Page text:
The power to design new drugs at scale is no longer limited to Big Pharma. Startups armed with the right algorithms, data, and compute can invent tens of thousands of molecules in just a few hours. New machine learning architectures, including transformers, are automating parts of the design process, helping scientists develop new drugs for difficult diseases like Alzheimer's, cancer, or rare genetic conditions.

    In 2017, researchers at Google came up with a method to build increasingly bigger and more powerful neural networks. Today, transformer-based models are behind some of the largest AI systems and typically learn patterns from vast amounts of text. They're versatile and can process different forms of language from code to ancient scripts scribbled thousands of years ago.

    Continue reading
  • Algorithm can predict pancreatic cancer from CT scans well before diagnosis
    Software picks up subtle clues human doctors miss

    AI algorithms can predict whether a patient will develop pancreatic cancer years before an official diagnosis, or so this research suggests.

    Tens of thousands of people in the US are diagnosed with pancreatic ductal adenocarcinoma – the most common type of pancreatic cancer – every year. Less than 10 percent of patients live more than five years after diagnosis.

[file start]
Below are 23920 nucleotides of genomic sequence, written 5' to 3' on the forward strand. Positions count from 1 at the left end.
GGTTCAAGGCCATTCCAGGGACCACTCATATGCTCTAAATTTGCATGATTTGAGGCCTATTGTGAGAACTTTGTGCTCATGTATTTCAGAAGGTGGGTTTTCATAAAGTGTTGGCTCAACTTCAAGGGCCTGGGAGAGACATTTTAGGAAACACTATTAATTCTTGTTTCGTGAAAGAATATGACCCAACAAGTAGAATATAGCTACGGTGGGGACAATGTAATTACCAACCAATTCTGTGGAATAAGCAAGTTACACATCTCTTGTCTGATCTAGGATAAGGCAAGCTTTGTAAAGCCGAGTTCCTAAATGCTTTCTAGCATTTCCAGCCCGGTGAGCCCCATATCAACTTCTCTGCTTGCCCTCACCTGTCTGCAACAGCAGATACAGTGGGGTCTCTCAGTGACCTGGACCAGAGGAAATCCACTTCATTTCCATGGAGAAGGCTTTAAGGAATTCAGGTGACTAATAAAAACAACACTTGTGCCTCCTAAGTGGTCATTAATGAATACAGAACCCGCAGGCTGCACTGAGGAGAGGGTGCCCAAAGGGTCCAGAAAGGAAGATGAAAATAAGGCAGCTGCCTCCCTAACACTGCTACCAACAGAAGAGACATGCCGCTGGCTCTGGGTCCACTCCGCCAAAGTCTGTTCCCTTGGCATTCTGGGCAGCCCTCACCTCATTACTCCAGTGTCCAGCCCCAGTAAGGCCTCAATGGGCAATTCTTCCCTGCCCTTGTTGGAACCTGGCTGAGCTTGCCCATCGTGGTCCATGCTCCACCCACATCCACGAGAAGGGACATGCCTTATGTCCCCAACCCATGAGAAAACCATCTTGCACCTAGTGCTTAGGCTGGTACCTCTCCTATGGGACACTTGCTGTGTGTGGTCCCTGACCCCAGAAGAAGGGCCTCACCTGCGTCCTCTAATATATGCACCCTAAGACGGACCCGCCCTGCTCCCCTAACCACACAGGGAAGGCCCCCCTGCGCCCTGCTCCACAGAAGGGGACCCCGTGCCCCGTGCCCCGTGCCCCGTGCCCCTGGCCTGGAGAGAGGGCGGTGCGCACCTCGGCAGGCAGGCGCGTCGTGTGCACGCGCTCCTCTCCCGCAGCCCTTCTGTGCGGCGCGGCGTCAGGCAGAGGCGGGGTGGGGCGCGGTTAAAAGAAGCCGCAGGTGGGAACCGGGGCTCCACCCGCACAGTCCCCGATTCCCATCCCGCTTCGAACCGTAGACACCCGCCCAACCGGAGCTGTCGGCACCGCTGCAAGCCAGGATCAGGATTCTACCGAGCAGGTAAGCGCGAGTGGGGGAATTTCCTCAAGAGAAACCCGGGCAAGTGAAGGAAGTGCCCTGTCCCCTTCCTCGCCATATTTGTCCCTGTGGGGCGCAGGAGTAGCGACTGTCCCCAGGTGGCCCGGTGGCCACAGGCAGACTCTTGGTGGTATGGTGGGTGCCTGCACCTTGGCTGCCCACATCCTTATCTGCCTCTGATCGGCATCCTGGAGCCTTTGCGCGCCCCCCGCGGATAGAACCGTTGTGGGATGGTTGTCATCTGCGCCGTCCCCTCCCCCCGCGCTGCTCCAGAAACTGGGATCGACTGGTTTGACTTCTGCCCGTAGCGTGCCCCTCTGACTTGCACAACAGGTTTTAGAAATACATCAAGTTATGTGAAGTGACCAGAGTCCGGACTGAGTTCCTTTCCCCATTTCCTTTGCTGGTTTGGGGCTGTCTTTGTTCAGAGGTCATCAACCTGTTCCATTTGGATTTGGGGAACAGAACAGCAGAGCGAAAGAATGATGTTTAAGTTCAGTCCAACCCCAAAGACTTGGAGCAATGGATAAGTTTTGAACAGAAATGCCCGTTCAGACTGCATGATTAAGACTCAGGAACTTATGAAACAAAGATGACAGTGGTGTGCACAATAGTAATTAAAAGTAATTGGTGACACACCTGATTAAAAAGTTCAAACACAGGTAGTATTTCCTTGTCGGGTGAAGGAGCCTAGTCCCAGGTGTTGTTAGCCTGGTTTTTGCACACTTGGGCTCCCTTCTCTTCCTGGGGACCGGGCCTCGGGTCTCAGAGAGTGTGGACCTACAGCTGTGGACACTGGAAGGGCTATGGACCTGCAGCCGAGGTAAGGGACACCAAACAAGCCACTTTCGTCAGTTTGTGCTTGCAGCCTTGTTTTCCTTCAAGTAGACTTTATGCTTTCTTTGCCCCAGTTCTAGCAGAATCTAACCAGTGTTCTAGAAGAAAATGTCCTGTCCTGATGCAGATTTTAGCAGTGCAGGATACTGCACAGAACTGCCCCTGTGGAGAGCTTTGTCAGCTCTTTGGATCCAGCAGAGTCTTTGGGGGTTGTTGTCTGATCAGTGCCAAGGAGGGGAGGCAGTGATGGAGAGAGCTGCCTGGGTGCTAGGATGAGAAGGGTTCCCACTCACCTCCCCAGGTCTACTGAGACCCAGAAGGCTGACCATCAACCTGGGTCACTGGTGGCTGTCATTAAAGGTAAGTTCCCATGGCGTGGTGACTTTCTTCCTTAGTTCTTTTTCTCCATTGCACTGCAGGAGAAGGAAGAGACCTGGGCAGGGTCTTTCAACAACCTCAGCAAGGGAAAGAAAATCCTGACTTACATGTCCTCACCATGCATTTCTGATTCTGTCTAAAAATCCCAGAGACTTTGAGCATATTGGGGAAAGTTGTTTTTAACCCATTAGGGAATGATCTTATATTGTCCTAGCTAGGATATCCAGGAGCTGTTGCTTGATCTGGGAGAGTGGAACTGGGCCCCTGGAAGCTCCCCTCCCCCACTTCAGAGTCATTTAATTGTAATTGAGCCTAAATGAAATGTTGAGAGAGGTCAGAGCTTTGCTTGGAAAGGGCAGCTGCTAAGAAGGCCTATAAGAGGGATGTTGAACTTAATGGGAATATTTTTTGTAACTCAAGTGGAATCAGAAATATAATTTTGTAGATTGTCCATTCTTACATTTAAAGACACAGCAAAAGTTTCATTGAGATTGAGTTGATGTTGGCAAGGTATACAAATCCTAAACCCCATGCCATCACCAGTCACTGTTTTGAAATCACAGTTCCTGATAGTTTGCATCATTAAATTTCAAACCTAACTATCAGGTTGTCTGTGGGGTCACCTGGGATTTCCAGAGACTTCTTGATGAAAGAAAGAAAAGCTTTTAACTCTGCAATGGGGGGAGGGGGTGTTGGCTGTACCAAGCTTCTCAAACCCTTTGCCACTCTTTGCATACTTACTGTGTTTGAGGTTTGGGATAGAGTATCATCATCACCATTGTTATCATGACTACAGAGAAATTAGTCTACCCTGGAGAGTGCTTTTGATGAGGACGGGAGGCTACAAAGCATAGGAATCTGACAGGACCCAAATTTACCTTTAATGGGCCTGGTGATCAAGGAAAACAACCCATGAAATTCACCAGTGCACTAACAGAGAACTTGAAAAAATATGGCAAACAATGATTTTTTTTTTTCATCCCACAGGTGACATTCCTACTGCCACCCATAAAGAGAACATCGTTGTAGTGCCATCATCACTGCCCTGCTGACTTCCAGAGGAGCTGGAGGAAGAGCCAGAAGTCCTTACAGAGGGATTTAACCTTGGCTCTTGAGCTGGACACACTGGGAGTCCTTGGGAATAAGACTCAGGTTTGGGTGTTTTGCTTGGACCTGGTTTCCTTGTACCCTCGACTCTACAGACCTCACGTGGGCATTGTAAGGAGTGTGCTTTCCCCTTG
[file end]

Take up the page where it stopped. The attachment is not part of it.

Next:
Detecting the disease earlier could boost survival rates by up to 50 percent, it is believed. But doctors don't right now have any methods that screen patients for early signs of pancreatic cancer. Now, a team of researchers led by Cedars-Sinai Medical Center, a top non-profit hospital based in Los Angeles, California, believe AI could be up to the task.

    Continue reading
  • Intel: Our fabs can mass produce silicon qubit devices
    If conventional silicon manufacturing processes can be repurposed, it could help create practical quantum systems

    Updated Intel and QuTech claim to have created the first silicon qubits for quantum logic gates to be made using the same manufacturing facilities that Intel employs to mass produce its processor chips.

    The demonstration is described by the pair as a crucial step towards scaling to the thousands of qubits that are required for practical quantum computation.

    According to Intel, its engineers working with scientists from QuTech have successfully created the first silicon qubits at scale at Intel's D1 manufacturing factory in Hillsboro, Oregon, using a 300mm wafer similar to those the company uses to mass produce processor chips.

    Continue reading
  • 'Virtually no difference' between AI and humans in diagnosing prediabetes
    Is that... a good or bad thing?

    Deep-learning algorithms have shown themselves equal to humans in detecting patients at high-risk of developing Type-2 diabetes by analyzing CT scans of their pancreases, according to a research paper published on Tuesday.